Wealthiest Kentuckians Pay Far Less in State and Local Taxes than Low- and Middle-Income Kentuckians
Comprehensive New 50-State Study Provides Detailed Profiles and Comparisons of Tax Systems
While the poorest 20 percent of Kentuckians pay 9.1 percent of their income in state and local taxes and the middle 20 percent pay 10.9 percent, the wealthiest one percent pay only 5.7 percent, according to the fourth edition of “Who Pays? A Distributional Analysis of the Tax Systems in All 50 States,” released today by the Washington-based Institute on Taxation and Economic Policy (ITEP).
“Our tax system is upside down,” said Jason Bailey, director of the Kentucky Center for Economic Policy. “It’s the wealthiest Kentuckians who have the greatest ability to pay taxes and whose incomes have grown the most over the past couple of decades. Many poor and middle-class Kentuckians have seen their wages stagnate or decline. Yet the wealthiest pay far less of their income in taxes.”
The tax reform recommendations issued by the Governor’s Blue Ribbon Commission include some measures that would make Kentucky’s tax system less regressive, including a limit on itemized deductions for high-income people, a phase-out of the retirement income exclusion for wealthier retirees and an Earned Income Tax Credit for working poor families. Those ideas should move forward along with other ways to make Kentucky’s tax system fairer while generating the revenues the state needs—including the creation of an additional, higher income tax bracket for wealthier people and the re-establishment of the Kentucky estate tax.
In the debate over tax reform in Kentucky, some have argued that Kentucky should reduce or eliminate its income tax and move toward a consumption-based tax system like Tennessee, Indiana or Florida. But the ITEP report shows that those three states are among the “Terrible Ten” most regressive tax systems in the country. In the Terrible Ten, middle-income families pay up to three times as high a share of their income as the wealthiest families while low-income families pay up to six times as much.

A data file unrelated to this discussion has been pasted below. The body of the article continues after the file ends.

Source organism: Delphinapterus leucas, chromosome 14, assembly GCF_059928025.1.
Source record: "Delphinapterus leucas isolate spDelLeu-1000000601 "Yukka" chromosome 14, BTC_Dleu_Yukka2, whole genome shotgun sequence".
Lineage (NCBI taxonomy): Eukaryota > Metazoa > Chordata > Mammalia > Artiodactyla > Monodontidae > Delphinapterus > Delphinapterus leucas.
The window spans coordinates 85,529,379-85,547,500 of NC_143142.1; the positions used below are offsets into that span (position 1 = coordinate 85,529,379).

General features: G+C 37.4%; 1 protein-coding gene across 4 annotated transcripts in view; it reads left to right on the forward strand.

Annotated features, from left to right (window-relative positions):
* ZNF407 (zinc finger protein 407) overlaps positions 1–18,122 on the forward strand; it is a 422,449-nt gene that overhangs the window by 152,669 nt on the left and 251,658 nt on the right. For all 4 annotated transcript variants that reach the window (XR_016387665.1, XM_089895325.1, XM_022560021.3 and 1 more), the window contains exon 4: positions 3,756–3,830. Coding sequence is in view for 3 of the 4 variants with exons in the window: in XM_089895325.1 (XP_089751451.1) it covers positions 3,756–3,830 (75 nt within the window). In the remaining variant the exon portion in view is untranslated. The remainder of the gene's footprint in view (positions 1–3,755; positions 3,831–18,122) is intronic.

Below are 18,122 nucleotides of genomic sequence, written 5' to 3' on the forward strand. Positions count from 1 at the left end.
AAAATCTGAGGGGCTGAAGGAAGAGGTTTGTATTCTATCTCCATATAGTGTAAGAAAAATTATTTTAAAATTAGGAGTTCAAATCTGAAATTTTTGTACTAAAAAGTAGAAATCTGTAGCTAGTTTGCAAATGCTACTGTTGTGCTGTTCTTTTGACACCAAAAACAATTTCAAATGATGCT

That’s because the sales tax is highly regressive (taking a bigger share of poor people’s income than the wealthy) while the income tax is progressive. In Kentucky, sales taxes take up 5.6 percent of income for the poorest 20 percent of Kentuckians but only 0.8 percent of the richest one percent. “Cutting the income tax and relying on sales taxes to make up the lost revenues is the surest way to make an already upside down tax system even more so,” said Matthew Gardner, Executive Director of ITEP and an author of the study.
The fourth edition of Who Pays? measures the state and local taxes paid by different income groups in 2013 (at 2010 income levels including the impact of tax changes enacted through January 2, 2013) as shares of income for every state and the District of Columbia. The report is available online at www.whopays.org.
The Kentucky Center for Economic Policy is a non-profit, non-partisan initiative that conducts research, analysis and education on important policy issues facing the Commonwealth. Launched in 2011, the Center is a project of the Mountain Association for Community Economic Development (MACED).
The Institute on Taxation and Economic Policy (ITEP) is a 501 (c) (3) non-profit, non-partisan research organization that works on federal, state, and local tax policy issues. ITEP’s mission is to ensure that elected officials, the media, and the general public have access to accurate, timely, and straightforward information that allows them to understand the effects of current and proposed tax policies. www.itep.org.